Generation Y isn’t working to survive or to bring home a paycheck. They seek fulfillment and active participation in a bigger, more important organizational vision.
They’ll pay their dues, put in their time and even take less pay as long as they feel they are contributing to an organization’s big-picture goals. But when they feel marginalized, millennials walk out the door without hesitation.
The impact of this attitudinal shift is being reflected in the ways Gen Y leaders are beginning to create a new workplace culture.
Here are three changes they’re inspiring:
1. Connectivity: The workplace is becoming a social organism. Call it the Facebook effect. Gen Y employees and their leaders are building cultures that foster stimulation and creativity through constant contact with others. Co-workers no longer connect at the annual office party. They connect professionally and socially every minute of every day.
2. Collaboration: The old maxim that “there is no I in team” holds true — but on steroids. Gen Y leaders are building organizations that recognize the value of differing perspectives. Within these organizations, teams fluidly form to explore the many points of view that comprise reality and collectively work toward the bigger goal.
3. Competition: While competitive, millennials are not cutthroat. Millennials are often more competitive with themselves than they are with their colleagues. The new Generation Y workplace provides opportunities for well-rounded growth and a multitude of professional experiences. These organizations are also more likely to recognize and reward departments than they are individuals.
The infusion of millennials in the workforce and their rise as leaders is an evolution, one current leaders must support to retain talent and keep their organizations relevant in the future.
To encourage Generation Y and their leaders to completely buy in to the new regime, here are a few best practices:
Account for work-life balance. We no longer live in a 9-to-5 world. The lines between work and home life aren’t just blurry, they’re gone. Today’s employees take work home, they frequently check into the office while on vacation and they never turn off their smartphones.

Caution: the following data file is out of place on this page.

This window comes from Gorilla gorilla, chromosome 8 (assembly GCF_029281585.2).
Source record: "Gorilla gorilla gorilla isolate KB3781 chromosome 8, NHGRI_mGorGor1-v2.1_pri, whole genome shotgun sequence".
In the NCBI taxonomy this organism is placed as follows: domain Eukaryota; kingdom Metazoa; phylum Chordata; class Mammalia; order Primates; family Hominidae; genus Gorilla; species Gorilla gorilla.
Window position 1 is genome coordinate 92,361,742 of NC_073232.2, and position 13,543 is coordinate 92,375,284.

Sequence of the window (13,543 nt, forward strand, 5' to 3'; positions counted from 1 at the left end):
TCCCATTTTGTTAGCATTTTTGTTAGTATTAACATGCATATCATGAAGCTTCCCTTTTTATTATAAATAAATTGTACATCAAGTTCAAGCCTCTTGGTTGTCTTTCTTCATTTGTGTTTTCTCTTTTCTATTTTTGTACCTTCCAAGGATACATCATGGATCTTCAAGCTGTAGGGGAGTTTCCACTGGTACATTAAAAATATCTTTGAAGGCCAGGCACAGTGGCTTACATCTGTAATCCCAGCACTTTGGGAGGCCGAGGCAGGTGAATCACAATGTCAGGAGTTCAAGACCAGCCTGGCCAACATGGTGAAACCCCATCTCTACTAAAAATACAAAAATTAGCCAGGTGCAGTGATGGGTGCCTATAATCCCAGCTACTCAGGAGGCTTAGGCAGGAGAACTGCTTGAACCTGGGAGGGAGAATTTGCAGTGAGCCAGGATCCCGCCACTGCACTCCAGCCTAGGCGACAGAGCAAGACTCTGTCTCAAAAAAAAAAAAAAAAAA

It’s also natural that home life spills into the office. Online shopping, fantasy football and personal Facebook use will happen at the office. Managers should do more than permit these activities, they should encourage them.
Create a growth lattice, not a ladder. The traditional paradigm of moving up the corporate ladder one rung at a time is dead. Today’s millennial employees demand cross-discipline growth opportunities, not infinite specialization. Develop career paths that allow team members to explore diverse experiences in different departments throughout the organization.
Communicate the big picture. Never before has it been so important to align teams behind a clear vision of where the company is going. It’s more than a strategy for focusing resources.
It’s a critical motivational tool for Gen Y staff. Unless they feel their efforts, however menial, are in pursuit of the key objective, millennials won’t become emotionally engaged, and they will leave. Provide the opportunity for them to buy in fully.
Whether or not leaders agree with or appreciate the cultural changes millennials are inspiring in the workplace is irrelevant. What’s more important is recognition that this new generation of employees — and the future leaders within their ranks — aren’t waiting for these changes to happen organically.
They’re thrusting these changes upon organizations, and organizations are becoming smarter and more efficient as a result.
Halley Bock is the CEO of Fierce Inc., a leadership development and training company. She can be reached at firstname.lastname@example.org.